UD's Antoniewicz receives NSF Career Award
Maciek Antoniewicz has been named a recipient of the prestigious National Science Foundation Early Career Development Award.

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2:22 p.m., Jan. 18, 2011----Maciek R. Antoniewicz, DuPont Young Professor in the Department of Chemical Engineering at the University of Delaware, has been awarded a prestigious National Science Foundation (NSF) Faculty Early Career Development Award to study the role of metabolism in cellular behavior.

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The NSF Career Award, which includes a $400,000 grant, will support Antoniewicz's research and education program at UD on metabolic engineering and systems biology.

“I am honored to receive this award. It is very gratifying to be selected for this honor by my peers,” says Antoniewicz. According to NSF, less than 20 percent of those submitted each year are selected for funding.

The NSF Faculty Early Career Development program recognizes junior faculty for their role as teacher-scholars and for integrating education and research within the context of their organization's mission. Proposals are reviewed by colleagues in the field and the highly competitive award is bestowed on those scientists and engineers deemed most likely to become the academic leaders of the 21st century.

“My long-term research goal is to improve our understanding of cellular regulation to permit purposeful manipulation of metabolic pathways and cell phenotypes,” explains Antoniewicz. “By developing a better understanding of how cells communicate with each other and how they respond to their environment, we hope to produce cheaper biofuels and develop improved drugs for treating diseases like diabetes and cancer.”

Current knowledge of the role metabolism plays in cell behavior is limited due to difficulties in measuring metabolic fluxes precisely and accurately, says Antoniewicz. Metabolic fluxes are key parameters that describe the overall cellular physiology. In the past decade, metabolic flux analysis (MFA) has become a key tool in metabolic engineering, biotechnology and systems biology.

Antoniewicz's research proposes to quantify the metabolic state of cells using a novel measurement technique called tandem mass spectrometry. A powerful tool for obtaining structural information of molecules, tandem mass spectrometry has previously been used to reveal the structure of a variety of small to medium sized molecules, including organic molecules, lipids and fatty acids, peptides, carbohydrates, as well as DNA and RNA adducts.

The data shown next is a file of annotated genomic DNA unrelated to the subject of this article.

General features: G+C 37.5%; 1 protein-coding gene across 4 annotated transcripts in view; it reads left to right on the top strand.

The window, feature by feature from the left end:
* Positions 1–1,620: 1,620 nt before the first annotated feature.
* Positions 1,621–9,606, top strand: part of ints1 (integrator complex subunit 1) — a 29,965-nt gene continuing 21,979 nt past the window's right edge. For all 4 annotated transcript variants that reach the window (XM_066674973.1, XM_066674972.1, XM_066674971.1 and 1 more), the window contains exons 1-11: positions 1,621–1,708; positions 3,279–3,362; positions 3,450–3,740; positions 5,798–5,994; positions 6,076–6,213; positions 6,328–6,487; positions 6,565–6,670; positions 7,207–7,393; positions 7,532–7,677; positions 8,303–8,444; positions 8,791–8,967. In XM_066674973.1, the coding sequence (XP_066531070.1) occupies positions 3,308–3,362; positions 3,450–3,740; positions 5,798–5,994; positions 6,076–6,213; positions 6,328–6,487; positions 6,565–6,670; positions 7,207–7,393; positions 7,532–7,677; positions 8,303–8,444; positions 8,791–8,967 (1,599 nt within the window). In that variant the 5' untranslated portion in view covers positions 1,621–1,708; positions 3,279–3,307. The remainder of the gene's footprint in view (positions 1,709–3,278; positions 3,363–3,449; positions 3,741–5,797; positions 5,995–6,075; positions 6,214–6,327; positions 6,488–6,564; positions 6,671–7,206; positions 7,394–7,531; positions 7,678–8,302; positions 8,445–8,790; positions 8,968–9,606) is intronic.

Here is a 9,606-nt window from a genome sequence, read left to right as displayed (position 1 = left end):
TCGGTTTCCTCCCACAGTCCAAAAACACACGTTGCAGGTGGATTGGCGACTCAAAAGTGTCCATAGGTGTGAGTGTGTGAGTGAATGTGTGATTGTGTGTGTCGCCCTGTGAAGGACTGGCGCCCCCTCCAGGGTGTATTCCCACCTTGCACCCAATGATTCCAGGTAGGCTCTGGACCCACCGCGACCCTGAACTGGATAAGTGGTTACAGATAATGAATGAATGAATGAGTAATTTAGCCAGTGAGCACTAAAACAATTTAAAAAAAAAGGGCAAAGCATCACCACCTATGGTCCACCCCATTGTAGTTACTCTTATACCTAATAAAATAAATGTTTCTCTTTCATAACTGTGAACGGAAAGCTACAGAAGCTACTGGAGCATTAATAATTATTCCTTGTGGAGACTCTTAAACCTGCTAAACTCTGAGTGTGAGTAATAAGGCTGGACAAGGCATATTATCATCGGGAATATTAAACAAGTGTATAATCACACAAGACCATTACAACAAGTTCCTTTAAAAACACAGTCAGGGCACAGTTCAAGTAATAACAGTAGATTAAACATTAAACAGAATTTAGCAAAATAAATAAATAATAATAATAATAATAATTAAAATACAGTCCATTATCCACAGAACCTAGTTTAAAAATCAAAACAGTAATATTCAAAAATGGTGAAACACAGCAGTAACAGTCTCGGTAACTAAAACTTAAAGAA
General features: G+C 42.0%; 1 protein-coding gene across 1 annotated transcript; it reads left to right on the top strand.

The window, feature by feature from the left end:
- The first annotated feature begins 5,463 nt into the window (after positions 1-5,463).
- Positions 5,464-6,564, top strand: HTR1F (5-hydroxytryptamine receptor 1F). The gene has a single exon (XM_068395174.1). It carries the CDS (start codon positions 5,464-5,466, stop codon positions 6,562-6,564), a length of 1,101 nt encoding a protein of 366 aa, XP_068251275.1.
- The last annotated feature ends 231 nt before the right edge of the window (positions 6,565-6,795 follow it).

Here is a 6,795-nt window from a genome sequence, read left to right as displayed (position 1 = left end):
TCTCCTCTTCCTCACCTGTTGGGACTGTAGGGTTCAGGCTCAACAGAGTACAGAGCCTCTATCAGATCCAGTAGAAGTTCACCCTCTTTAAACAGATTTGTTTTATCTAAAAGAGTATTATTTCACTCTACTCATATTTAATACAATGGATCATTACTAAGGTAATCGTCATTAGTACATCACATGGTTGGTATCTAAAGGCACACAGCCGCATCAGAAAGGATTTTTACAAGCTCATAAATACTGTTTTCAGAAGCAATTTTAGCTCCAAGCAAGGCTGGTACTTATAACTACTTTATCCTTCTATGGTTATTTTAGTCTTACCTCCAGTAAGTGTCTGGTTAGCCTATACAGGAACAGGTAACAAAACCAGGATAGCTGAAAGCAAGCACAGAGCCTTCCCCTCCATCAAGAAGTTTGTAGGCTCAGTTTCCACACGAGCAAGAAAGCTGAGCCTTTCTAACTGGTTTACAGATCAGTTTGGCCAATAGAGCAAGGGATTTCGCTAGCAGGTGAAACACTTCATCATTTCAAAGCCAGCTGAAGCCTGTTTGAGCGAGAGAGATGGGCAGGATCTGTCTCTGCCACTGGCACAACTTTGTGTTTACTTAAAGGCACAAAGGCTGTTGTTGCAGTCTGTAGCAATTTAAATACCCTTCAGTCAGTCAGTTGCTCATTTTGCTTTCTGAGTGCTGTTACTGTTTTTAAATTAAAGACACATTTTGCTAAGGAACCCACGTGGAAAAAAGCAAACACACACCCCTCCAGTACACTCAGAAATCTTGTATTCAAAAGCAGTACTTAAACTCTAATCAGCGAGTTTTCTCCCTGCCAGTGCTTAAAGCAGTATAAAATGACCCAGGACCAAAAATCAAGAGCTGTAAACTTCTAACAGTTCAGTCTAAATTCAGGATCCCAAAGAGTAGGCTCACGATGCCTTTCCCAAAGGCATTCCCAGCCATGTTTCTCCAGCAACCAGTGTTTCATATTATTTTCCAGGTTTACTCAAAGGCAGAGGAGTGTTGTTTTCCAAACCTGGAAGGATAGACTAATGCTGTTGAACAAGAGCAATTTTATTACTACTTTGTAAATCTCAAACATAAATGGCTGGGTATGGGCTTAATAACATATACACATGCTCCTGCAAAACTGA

Antoniewicz intends to develop a new and universal framework for using tandem mass spectrometry and stable-isotope tracer experiments for elucidating complex biological network models and estimating metabolic fluxes. He hopes this work will provide the groundwork needed to advance applications such as engineering organisms to make alternative fuels and developing next generation drugs to treat metabolic diseases.

If successful, his work will introduce a new method of MFA, provide improved techniques for validating flux results and improve basic knowledge on metabolic network operations of two important microorganisms, E. coli and yeast.

Under the grant, he also hopes to incorporate quantitative systems biology principles as an integral part of chemical engineering education at UD and increase the participation of underrepresented student groups in research, which he says will “contribute to the training of a new generation of engineers and scientists needed to drive the emerging field of systems biology and its biological applications.”

“The project provides unique opportunities to train and educate students in an interdisciplinary environment,” explains Antoniewicz. “Infusion of state-of-the-art research into a classroom firmly based in biological principles will better prepare students to make intelligent and effective decisions in their future careers in biotechnology and related fields.”

Specific action items to achieve this goal include developing new course material and a capstone laboratory course on biological protein production, and providing hands-on summer research opportunities to minority undergraduate students. Antoniewicz will welcome undergraduate students from Delaware State University to his UD lab to take part in research at the front lines of discovery in science and engineering in his Metabolic Engineering and Systems Biology laboratory.

Antoniewicz earned his bachelor's and master's degrees in chemical engineering, with a minor in biotechnology, from Delft University of Technology in The Netherlands. He earned his doctorate in chemical engineering from Massachusetts Institute of Technology, with a minor in human physiology. Before joining UD in 2007, he conducted postdoctoral research with DuPont in Central Research and Development.

Antoniewicz has won a number of international honors and awards, including the 2008 DuPont Young Professor Grant and the 2008 James E. Bailey Young Investigator Award in Metabolic Engineering.

Article by Karen B. Roberts
Photo by Evan Krape

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